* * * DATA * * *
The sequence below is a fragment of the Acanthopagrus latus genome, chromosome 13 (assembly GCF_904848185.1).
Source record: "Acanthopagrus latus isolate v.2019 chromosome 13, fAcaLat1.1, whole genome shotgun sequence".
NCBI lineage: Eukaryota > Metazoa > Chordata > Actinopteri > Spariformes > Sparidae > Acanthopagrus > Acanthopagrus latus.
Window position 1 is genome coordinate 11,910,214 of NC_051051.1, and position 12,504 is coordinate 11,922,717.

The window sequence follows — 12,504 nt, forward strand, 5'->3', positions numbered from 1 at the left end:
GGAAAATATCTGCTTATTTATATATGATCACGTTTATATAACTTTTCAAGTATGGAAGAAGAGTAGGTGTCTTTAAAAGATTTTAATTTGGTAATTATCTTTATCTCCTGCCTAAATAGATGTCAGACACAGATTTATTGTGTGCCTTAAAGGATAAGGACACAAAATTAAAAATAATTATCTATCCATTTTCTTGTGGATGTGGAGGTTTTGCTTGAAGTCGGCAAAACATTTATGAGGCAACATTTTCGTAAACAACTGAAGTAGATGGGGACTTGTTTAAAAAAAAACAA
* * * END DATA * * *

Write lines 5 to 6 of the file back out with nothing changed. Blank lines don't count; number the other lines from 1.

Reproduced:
The window sequence follows — 12,504 nt, forward strand, 5'->3', positions numbered from 1 at the left end:
GGAAAATATCTGCTTATTTATATATGATCACGTTTATATAACTTTTCAAGTATGGAAGAAGAGTAGGTGTCTTTAAAAGATTTTAATTTGGTAATTATCTTTATCTCCTGCCTAAATAGATGTCAGACACAGATTTATTGTGTGCCTTAAAGGATAAGGACACAAAATTAAAAATAATTATCTATCCATTTTCTTGTGGATGTGGAGGTTTTGCTTGAAGTCGGCAAAACATTTATGAGGCAACATTTTCGTAAACAACTGAAGTAGATGGGGACTTGTTTAAAAAAAAACAA